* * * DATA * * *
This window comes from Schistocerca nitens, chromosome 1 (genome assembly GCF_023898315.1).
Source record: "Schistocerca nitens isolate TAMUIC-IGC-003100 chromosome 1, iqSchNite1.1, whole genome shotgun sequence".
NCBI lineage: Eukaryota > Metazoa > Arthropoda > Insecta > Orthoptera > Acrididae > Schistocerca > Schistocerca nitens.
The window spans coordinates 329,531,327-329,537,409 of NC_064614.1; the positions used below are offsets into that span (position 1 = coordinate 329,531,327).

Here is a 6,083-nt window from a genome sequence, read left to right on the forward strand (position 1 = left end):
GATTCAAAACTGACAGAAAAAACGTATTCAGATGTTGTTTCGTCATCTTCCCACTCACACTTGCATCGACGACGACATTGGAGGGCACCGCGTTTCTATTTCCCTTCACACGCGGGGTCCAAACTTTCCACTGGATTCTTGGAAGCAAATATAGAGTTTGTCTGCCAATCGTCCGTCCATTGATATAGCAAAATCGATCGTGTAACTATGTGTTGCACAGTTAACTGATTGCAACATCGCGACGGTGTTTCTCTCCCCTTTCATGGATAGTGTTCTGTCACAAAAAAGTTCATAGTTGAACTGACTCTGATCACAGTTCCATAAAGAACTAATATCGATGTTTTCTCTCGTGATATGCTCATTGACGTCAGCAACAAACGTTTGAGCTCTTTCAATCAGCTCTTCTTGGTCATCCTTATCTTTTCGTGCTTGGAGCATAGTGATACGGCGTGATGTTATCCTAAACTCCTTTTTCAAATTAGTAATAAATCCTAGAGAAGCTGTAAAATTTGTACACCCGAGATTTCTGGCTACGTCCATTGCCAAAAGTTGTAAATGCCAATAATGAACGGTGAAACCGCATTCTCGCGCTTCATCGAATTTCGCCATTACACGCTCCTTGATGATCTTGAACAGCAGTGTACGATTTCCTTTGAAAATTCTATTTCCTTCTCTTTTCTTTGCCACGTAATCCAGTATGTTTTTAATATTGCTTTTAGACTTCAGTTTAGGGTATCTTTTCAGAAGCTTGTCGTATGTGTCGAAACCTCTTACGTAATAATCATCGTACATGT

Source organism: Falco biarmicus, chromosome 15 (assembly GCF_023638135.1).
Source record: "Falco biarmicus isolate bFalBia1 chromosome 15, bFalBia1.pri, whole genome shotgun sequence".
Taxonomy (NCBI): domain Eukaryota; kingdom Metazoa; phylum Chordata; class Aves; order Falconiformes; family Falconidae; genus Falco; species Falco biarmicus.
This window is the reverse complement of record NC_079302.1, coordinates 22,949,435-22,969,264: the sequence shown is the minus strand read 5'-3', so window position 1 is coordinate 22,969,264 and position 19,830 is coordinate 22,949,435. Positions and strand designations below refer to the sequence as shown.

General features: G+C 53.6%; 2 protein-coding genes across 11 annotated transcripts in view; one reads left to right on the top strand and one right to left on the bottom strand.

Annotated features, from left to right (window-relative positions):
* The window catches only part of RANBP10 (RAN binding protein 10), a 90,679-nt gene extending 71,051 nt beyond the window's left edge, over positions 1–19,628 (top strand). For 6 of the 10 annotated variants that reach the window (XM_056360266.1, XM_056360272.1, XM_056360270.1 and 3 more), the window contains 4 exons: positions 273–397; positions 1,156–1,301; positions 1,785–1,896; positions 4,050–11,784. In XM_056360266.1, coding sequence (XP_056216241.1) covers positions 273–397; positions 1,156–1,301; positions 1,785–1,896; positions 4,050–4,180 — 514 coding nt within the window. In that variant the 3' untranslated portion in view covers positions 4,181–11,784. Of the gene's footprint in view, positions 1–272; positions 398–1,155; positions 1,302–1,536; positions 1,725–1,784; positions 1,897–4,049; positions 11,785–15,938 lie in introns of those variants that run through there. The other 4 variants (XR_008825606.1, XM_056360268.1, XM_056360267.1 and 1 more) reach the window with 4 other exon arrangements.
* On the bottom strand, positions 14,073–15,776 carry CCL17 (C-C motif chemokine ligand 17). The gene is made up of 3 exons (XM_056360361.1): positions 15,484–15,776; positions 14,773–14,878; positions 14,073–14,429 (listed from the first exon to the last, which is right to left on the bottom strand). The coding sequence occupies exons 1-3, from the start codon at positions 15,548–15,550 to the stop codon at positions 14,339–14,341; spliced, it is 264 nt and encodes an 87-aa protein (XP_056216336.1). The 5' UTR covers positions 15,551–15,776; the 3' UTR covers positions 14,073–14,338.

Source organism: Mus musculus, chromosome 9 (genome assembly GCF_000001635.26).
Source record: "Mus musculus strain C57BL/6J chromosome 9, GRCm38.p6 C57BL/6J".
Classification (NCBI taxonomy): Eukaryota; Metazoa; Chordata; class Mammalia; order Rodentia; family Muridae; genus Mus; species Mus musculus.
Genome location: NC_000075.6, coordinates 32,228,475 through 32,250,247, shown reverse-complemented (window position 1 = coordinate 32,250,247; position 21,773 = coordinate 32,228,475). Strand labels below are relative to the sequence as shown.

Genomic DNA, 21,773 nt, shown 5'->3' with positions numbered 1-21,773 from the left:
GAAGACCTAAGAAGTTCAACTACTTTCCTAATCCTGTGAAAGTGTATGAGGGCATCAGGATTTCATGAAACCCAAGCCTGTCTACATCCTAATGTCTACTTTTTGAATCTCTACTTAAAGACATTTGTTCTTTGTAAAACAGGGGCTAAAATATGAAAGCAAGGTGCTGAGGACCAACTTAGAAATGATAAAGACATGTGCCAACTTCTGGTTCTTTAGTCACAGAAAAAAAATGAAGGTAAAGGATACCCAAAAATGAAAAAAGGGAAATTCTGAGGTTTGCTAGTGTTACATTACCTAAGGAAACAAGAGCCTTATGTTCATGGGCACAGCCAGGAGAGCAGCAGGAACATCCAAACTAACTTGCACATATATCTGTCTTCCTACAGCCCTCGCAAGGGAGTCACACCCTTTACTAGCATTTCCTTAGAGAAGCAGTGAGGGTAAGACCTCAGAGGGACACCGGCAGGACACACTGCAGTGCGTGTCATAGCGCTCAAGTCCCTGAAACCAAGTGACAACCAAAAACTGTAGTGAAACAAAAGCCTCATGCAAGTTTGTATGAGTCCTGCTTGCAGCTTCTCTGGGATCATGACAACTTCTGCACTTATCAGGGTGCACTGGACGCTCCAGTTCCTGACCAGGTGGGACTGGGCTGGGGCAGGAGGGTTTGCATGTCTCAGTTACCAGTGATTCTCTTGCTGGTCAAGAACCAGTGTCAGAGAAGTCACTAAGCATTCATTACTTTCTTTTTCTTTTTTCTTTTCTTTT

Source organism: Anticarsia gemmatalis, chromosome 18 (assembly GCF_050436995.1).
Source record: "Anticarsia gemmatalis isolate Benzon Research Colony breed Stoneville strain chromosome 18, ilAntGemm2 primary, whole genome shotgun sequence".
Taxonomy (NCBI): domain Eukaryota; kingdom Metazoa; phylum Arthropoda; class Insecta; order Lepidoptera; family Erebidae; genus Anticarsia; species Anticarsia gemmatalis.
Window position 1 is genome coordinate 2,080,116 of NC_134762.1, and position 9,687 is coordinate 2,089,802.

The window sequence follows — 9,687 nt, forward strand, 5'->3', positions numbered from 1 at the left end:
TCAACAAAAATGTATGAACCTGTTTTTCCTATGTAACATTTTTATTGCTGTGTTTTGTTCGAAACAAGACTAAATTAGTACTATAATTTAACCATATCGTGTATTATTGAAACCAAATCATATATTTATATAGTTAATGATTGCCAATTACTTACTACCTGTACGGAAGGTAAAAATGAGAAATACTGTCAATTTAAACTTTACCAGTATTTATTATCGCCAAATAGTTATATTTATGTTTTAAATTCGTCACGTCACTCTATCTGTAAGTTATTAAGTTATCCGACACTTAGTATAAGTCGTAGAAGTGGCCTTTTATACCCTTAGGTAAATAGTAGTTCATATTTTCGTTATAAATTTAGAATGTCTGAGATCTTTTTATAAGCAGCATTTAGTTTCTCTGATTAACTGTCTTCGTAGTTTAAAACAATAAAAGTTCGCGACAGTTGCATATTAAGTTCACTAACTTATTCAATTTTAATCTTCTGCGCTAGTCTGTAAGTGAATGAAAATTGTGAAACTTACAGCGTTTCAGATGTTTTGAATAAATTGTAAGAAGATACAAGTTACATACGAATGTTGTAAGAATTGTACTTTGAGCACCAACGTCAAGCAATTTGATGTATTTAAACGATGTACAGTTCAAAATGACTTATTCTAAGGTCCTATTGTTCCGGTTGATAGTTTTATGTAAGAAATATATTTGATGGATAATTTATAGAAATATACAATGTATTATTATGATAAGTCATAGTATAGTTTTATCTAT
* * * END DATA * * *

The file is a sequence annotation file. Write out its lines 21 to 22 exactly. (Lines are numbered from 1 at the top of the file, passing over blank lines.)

Source organism: Anticarsia gemmatalis, chromosome 18 (assembly GCF_050436995.1).
Source record: "Anticarsia gemmatalis isolate Benzon Research Colony breed Stoneville strain chromosome 18, ilAntGemm2 primary, whole genome shotgun sequence".